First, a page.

Blog A Blast From The Past - Stories From Yosemite
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Alex Silgalis | 08/24/2020 | Attractions, Family Friendly, Outdoor Activities |   

Just like a great meal, the attractions are the main course, but stories are the side dishes. They add technicolor and flavor that wouldn’t be possible without them. A dimension that gives our minds something to chew on while we take in the scenery and sights. Here’s a few stories from Yosemite that will make you go “Aha!” or even “Whoa!”

The Mountain House

Glacier Point Hotel from the air. Copied from Gutleben brothers photo album (YOSE 14339). - Image appears courtesy: NPSStanding atop Glacier Point, the vista is one of the best views in the park. You can see Yosemite Valley, the iconic Half Dome, Yosemite Falls, and even the high country all in one place. Can you imagine stepping out on your hotel room’s balcony and getting that view? Well, back in the 1800’s and early twentieth century that’s what visitors were able to do. In 1873, James McCauley obtained approval to build “The Mountain House” and Glacier Point. Hikers that would ascend Four Mile Trail could rest comfortably overnight high above the valley and descend the next day.

Camp Curry's Fire Fall - Image appears courtesy: NPSThis is also where the Yosemite Firefall tradition began. For a full run-down of this tradition AND the natural occurrence, check out our article: What To Expect When Traveling To See Horsetail Fall – Yosemite’s Natural Firefall. Alas, on July 10, 1969, an electrical fire began in the lower floor of the unattended Glacier Point Hotel. With the closest emergency response 28 miles away, sadly the Mountain Hotel was completely destroyed.

The Iconic Park Ranger Hat

Ranger Kate in 2019 showing off the famous hat.Have you ever wondered where the park ranger hat you see in national parks like Yosemite comes from? Well, you can thank the Buffalo Soldiers. Back in 1906, these African American men patrolled the park to make sure poachers didn’t destroy this beautiful place. Many of them were Spanish American War veterans. It was during this campaign that the soldiers discovered that pinching their high-crowned, broad brimmed hats into symmetrical quadrants helped shield them from the rains of Cuba and the Philippines. They continued to sport this style and eventually it became a key, and arguably the most recognizable, part of the NPS ranger uniform.

The Yosemite Chapel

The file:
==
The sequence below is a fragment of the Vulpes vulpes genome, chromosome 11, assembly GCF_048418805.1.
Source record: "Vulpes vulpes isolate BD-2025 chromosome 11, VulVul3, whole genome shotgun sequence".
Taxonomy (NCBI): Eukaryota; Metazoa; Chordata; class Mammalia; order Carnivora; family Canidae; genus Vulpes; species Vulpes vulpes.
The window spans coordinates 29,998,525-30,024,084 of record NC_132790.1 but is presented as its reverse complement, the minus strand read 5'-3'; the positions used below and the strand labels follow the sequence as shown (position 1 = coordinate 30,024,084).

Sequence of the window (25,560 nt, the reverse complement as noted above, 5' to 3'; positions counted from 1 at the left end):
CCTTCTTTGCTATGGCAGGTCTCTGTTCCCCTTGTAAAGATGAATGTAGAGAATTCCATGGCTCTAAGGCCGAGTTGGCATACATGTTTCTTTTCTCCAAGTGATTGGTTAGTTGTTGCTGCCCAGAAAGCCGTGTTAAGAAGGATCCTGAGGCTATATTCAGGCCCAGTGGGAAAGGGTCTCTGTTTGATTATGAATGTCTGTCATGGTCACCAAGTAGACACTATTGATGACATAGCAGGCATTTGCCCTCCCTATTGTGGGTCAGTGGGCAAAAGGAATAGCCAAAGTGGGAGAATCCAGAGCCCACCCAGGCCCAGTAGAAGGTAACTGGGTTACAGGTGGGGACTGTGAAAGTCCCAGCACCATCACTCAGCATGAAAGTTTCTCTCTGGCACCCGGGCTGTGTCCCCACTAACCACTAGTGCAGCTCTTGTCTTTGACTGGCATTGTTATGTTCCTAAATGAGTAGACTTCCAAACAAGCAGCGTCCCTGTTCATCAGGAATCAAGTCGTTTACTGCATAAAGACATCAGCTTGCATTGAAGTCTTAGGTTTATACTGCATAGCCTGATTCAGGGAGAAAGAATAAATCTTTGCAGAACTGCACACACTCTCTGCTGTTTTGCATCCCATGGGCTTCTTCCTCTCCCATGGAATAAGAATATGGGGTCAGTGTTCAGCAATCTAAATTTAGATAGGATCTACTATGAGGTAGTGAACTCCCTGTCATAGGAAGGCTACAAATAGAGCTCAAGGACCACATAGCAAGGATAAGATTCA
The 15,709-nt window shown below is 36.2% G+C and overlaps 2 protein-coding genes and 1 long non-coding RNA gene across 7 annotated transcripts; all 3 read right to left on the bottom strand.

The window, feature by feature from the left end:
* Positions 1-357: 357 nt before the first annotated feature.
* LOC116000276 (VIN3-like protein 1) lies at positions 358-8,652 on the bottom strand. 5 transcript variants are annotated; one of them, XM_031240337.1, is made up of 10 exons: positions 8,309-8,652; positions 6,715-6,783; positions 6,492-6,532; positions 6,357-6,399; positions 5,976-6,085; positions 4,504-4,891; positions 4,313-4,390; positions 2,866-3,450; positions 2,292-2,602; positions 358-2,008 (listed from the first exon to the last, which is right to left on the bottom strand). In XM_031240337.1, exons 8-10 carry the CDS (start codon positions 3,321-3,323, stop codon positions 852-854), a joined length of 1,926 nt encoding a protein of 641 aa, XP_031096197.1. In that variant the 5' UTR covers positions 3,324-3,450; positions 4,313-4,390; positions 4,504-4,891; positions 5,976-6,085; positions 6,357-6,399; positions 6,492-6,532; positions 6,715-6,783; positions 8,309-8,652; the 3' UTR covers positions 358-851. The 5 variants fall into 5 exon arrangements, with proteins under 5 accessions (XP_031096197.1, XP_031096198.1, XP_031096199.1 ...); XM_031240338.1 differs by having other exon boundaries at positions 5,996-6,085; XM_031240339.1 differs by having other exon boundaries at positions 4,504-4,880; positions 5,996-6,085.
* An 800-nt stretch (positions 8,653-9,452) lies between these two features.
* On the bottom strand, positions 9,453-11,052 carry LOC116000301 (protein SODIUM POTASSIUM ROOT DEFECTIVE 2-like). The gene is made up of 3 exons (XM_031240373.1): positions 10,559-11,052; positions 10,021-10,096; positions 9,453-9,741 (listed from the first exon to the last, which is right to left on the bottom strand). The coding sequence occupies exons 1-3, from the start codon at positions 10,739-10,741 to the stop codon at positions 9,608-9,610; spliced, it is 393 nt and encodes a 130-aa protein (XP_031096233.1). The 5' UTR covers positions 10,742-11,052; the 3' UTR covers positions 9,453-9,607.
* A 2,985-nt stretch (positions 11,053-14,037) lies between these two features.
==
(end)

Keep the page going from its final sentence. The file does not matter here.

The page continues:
Yosemite National Park, fall, Yosemite Chapel, church, black oakMost would guess that the Ahwahnee Hotel is the oldest building in Yosemite. Well, that's not the case. The quiet, unassuming Yosemite Chapel has that distinction. Designed by renowned San Francisco architect Charles Geddes, it was erected in 1879 and located at the present Four Mile Trailhead. For those from New England, you may find its architecture similar to the churches out East. That’s because it was built in the classic “New England Style.” In 1901, the village around the trailhead had nearly disappeared and so the chapel was relocated to its present location in the Old Village. With very few exceptions, this has been the only church in the park. It’s served all denominations for more than a century and has been a beautiful location for many weddings.

While the attractions may “attract” you to come, be sure to set aside some time to take in the stories that exist in and around the park. They’ll definitely add some flavor to your trip. For more cool anecdotes and tales, check out our article: Yosemite Place Names: The Origin And History Of Names In Yosemite National Park.

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Like what you see? Save any of these pins (or possibly all of them) to your travel planning board(s) to give you an easy way to find your way back here!  Also check out our other blog posts as well as itineraries for more ideas and pins!

Alex Silgalis

Alex founded localfreshies.com® in 2014 to be the #1 website providing the “local scoop” on where to eat, drink & play in mountain towns throughout North America. When he’s not writing and executing marketing strategies for small businesses & agencies, he’s in search of the deepest snow in the winter and tackiest dirt in the summer.

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